The Cleveland patrol officer who first encountered the three women held in captivity for a decade said he was overwhelmed but grateful about the call.
Officer Anthony Espada, who recounted his story on the Cleveland Division of Police's blog, said he doesn't feel like a hero for helping rescue Amanda Berry, Gina DeJesus, and Michelle Knight from Ariel Castro's house on May 6.
Officer Espada responded to a crowded scene, as Amanda Berry stood on the porch among a crowd of neighbors. She held a child while giving information to police dispatchers on a cell phone.
As the cruiser pulled up to the home, Berry approached Espada, who was sitting in the passenger seat. Berry pointed to the home, and Espada's partner asked her whether there were more people in the house. She answered, "Yes. Gina DeJesus and another girl."
The officers ran toward the home and went up the steps.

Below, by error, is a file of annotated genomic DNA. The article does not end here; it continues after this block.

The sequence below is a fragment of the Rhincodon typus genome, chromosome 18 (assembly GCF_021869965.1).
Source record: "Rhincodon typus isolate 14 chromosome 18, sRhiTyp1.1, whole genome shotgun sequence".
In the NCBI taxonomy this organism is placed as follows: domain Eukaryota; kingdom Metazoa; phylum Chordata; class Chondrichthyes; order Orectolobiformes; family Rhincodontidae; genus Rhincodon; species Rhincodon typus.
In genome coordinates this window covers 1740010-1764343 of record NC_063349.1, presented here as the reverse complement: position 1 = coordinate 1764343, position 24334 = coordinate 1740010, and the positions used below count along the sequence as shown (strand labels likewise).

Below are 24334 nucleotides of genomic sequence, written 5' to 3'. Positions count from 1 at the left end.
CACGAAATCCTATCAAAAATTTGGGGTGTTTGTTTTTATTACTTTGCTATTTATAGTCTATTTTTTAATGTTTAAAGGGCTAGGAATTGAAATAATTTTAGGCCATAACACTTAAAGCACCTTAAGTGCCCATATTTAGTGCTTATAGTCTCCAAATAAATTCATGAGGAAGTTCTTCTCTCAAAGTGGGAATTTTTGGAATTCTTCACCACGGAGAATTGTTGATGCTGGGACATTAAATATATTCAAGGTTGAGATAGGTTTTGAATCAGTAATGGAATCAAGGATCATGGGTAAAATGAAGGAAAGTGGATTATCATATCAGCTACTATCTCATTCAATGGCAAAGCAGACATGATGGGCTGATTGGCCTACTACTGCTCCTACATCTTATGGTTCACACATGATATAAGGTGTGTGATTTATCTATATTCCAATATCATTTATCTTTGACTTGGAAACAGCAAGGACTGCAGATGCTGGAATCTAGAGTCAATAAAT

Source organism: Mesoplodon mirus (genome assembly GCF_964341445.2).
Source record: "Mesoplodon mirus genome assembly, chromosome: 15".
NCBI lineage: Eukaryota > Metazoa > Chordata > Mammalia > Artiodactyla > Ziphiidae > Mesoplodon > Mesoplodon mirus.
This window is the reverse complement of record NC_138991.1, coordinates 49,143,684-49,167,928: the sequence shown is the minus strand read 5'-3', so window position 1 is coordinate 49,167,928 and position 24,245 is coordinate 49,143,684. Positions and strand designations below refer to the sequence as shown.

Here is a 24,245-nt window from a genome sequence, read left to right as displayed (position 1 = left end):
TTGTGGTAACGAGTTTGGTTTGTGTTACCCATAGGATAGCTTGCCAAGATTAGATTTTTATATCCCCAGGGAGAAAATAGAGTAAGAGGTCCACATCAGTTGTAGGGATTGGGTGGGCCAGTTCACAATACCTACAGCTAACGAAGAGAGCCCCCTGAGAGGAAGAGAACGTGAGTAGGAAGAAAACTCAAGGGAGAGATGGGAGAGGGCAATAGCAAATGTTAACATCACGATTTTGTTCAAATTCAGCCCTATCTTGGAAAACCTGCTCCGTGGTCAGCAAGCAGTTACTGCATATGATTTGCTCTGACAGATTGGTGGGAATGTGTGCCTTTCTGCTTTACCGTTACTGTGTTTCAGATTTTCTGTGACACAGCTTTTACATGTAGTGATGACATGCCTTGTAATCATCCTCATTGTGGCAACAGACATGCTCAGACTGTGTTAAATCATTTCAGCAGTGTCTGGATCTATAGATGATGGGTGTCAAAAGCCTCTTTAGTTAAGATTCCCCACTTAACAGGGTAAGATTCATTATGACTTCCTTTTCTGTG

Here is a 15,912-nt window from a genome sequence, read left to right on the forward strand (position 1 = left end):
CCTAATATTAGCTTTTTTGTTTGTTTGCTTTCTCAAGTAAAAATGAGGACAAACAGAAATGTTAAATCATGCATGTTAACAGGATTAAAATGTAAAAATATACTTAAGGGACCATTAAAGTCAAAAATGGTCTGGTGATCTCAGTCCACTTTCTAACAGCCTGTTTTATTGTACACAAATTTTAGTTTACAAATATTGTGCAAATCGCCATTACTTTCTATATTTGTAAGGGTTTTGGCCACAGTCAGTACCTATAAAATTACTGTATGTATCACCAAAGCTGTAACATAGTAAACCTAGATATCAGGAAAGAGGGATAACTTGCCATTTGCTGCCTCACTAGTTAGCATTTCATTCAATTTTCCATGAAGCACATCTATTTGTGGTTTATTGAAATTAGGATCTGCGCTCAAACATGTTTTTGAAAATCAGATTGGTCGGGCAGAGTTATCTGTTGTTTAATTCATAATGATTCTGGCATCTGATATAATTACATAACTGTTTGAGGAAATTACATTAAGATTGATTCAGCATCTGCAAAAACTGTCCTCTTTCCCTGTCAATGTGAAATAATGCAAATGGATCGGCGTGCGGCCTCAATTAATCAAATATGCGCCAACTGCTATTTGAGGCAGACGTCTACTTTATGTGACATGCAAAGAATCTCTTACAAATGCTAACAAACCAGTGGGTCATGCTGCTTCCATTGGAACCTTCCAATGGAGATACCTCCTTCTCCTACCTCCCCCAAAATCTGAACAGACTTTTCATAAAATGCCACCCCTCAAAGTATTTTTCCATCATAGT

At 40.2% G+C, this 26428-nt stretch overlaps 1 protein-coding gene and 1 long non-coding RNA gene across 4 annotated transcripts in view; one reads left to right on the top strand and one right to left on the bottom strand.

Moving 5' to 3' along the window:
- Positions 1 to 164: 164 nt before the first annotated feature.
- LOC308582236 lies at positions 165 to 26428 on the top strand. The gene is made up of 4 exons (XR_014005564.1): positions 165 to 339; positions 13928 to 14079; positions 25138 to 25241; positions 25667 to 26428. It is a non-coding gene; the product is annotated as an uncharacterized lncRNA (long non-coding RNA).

"I'm looking that way just waiting to see what's going to happen and it was Michelle," Officer Espada writes. "She popped out into the doorway and paused there for a second. Within moments she came charging at me. She jumped onto me. She's like, "You saved us! You saved us!" And I'm holding onto her so tight."
Officer Espada then describes his next find.
"Within a few seconds I see another girl come out of the bedroom," he wrote. "I just look at her. You can immediately tell who it is. I asked her, "What's your name?" She said, "My name is Georgina DeJesus." Very overwhelming. I mean it took everything to hold myself together."
The officer then radioed dispatch about his discovery, broadcasting "2Adam23, we found them! We found them!"
The emotion of the moment hasn't left Officer Espada, who continues to replay the moment in his mind.
"Everybody was in the right place," he wrote. "It couldn't have gotten any better than that, that day. I don't feel like a hero. I'm just glad I was there, you know, just making sure they were safe. I feel so happy for them. It is just unbelievable."